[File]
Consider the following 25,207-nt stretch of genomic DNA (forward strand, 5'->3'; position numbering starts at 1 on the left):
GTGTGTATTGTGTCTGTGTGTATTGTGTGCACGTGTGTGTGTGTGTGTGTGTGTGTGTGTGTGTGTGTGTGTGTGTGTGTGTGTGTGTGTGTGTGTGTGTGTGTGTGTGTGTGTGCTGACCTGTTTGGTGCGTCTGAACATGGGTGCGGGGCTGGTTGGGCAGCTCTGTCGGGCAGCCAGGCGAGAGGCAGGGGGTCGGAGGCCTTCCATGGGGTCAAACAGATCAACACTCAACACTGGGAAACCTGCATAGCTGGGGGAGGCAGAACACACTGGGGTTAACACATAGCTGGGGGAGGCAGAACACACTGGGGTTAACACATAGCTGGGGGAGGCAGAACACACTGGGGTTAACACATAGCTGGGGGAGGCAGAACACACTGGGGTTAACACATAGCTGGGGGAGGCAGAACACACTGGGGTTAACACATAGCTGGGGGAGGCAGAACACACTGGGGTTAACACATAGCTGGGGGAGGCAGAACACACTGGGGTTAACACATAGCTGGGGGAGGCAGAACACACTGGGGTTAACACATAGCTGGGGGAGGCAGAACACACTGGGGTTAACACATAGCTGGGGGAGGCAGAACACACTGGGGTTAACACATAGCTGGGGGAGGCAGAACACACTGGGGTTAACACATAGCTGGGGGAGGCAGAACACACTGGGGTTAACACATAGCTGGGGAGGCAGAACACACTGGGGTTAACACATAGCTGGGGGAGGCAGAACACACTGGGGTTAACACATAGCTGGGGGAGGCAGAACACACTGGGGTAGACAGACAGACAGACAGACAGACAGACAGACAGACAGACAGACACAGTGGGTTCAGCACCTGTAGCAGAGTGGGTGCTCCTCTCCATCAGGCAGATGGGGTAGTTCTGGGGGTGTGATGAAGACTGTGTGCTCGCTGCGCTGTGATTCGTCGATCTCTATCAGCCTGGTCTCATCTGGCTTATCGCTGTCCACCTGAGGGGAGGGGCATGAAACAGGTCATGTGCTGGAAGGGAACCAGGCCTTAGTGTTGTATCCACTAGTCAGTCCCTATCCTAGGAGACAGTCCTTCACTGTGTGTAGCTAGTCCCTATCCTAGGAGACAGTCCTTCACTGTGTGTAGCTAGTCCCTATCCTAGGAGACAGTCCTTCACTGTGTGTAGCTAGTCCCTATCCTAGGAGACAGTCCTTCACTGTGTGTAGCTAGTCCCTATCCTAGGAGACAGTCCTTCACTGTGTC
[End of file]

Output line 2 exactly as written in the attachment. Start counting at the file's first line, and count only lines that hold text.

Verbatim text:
GTGTGTATTGTGTCTGTGTGTATTGTGTGCACGTGTGTGTGTGTGTGTGTGTGTGTGTGTGTGTGTGTGTGTGTGTGTGTGTGTGTGTGTGTGTGTGTGTGTGTGTGTGTGTGTGCTGACCTGTTTGGTGCGTCTGAACATGGGTGCGGGGCTGGTTGGGCAGCTCTGTCGGGCAGCCAGGCGAGAGGCAGGGGGTCGGAGGCCTTCCATGGGGTCAAACAGATCAACACTCAACACTGGGAAACCTGCATAGCTGGGGGAGGCAGAACACACTGGGGTTAACACATAGCTGGGGGAGGCAGAACACACTGGGGTTAACACATAGCTGGGGGAGGCAGAACACACTGGGGTTAACACATAGCTGGGGGAGGCAGAACACACTGGGGTTAACACATAGCTGGGGGAGGCAGAACACACTGGGGTTAACACATAGCTGGGGGAGGCAGAACACACTGGGGTTAACACATAGCTGGGGGAGGCAGAACACACTGGGGTTAACACATAGCTGGGGGAGGCAGAACACACTGGGGTTAACACATAGCTGGGGGAGGCAGAACACACTGGGGTTAACACATAGCTGGGGGAGGCAGAACACACTGGGGTTAACACATAGCTGGGGGAGGCAGAACACACTGGGGTTAACACATAGCTGGGGGAGGCAGAACACACTGGGGTTAACACATAGCTGGGGAGGCAGAACACACTGGGGTTAACACATAGCTGGGGGAGGCAGAACACACTGGGGTTAACACATAGCTGGGGGAGGCAGAACACACTGGGGTAGACAGACAGACAGACAGACAGACAGACAGACAGACAGACAGACACAGTGGGTTCAGCACCTGTAGCAGAGTGGGTGCTCCTCTCCATCAGGCAGATGGGGTAGTTCTGGGGGTGTGATGAAGACTGTGTGCTCGCTGCGCTGTGATTCGTCGATCTCTATCAGCCTGGTCTCATCTGGCTTATCGCTGTCCACCTGAGGGGAGGGGCATGAAACAGGTCATGTGCTGGAAGGGAACCAGGCCTTAGTGTTGTATCCACTAGTCAGTCCCTATCCTAGGAGACAGTCCTTCACTGTGTGTAGCTAGTCCCTATCCTAGGAGACAGTCCTTCACTGTGTGTAGCTAGTCCCTATCCTAGGAGACAGTCCTTCACTGTGTGTAGCTAGTCCCTATCCTAGGAGACAGTCCTTCACTGTGTGTAGCTAGTCCCTATCCTAGGAGACAGTCCTTCACTGTGTC